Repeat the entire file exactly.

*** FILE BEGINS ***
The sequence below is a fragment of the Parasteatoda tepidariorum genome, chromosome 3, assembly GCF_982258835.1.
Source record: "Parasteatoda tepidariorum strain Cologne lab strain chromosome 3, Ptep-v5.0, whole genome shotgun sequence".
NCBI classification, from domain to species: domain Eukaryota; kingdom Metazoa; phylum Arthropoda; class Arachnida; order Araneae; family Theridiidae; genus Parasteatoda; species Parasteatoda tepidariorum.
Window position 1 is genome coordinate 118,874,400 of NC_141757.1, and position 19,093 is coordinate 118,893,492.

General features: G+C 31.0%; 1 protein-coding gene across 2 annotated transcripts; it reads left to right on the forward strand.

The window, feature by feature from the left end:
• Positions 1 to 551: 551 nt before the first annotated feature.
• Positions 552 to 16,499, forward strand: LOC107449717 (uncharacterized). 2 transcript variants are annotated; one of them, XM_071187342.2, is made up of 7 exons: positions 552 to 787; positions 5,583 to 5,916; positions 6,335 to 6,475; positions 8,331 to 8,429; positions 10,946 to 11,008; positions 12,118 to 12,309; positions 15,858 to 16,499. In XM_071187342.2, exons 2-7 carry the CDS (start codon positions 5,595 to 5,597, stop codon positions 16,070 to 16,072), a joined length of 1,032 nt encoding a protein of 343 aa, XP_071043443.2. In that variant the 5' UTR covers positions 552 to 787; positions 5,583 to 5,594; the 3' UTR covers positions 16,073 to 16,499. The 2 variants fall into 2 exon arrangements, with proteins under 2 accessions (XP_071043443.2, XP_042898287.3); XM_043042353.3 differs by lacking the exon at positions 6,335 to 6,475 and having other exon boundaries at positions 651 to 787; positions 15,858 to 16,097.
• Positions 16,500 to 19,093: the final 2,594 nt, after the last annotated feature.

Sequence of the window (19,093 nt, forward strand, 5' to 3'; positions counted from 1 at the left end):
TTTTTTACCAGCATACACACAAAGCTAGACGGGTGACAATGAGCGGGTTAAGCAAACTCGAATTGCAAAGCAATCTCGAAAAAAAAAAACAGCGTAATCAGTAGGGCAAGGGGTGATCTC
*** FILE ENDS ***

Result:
The sequence below is a fragment of the Parasteatoda tepidariorum genome, chromosome 3, assembly GCF_982258835.1.
Source record: "Parasteatoda tepidariorum strain Cologne lab strain chromosome 3, Ptep-v5.0, whole genome shotgun sequence".
NCBI classification, from domain to species: domain Eukaryota; kingdom Metazoa; phylum Arthropoda; class Arachnida; order Araneae; family Theridiidae; genus Parasteatoda; species Parasteatoda tepidariorum.
Window position 1 is genome coordinate 118,874,400 of NC_141757.1, and position 19,093 is coordinate 118,893,492.

General features: G+C 31.0%; 1 protein-coding gene across 2 annotated transcripts; it reads left to right on the forward strand.

The window, feature by feature from the left end:
• Positions 1 to 551: 551 nt before the first annotated feature.
• Positions 552 to 16,499, forward strand: LOC107449717 (uncharacterized). 2 transcript variants are annotated; one of them, XM_071187342.2, is made up of 7 exons: positions 552 to 787; positions 5,583 to 5,916; positions 6,335 to 6,475; positions 8,331 to 8,429; positions 10,946 to 11,008; positions 12,118 to 12,309; positions 15,858 to 16,499. In XM_071187342.2, exons 2-7 carry the CDS (start codon positions 5,595 to 5,597, stop codon positions 16,070 to 16,072), a joined length of 1,032 nt encoding a protein of 343 aa, XP_071043443.2. In that variant the 5' UTR covers positions 552 to 787; positions 5,583 to 5,594; the 3' UTR covers positions 16,073 to 16,499. The 2 variants fall into 2 exon arrangements, with proteins under 2 accessions (XP_071043443.2, XP_042898287.3); XM_043042353.3 differs by lacking the exon at positions 6,335 to 6,475 and having other exon boundaries at positions 651 to 787; positions 15,858 to 16,097.
• Positions 16,500 to 19,093: the final 2,594 nt, after the last annotated feature.

Sequence of the window (19,093 nt, forward strand, 5' to 3'; positions counted from 1 at the left end):
TTTTTTACCAGCATACACACAAAGCTAGACGGGTGACAATGAGCGGGTTAAGCAAACTCGAATTGCAAAGCAATCTCGAAAAAAAAAAACAGCGTAATCAGTAGGGCAAGGGGTGATCTC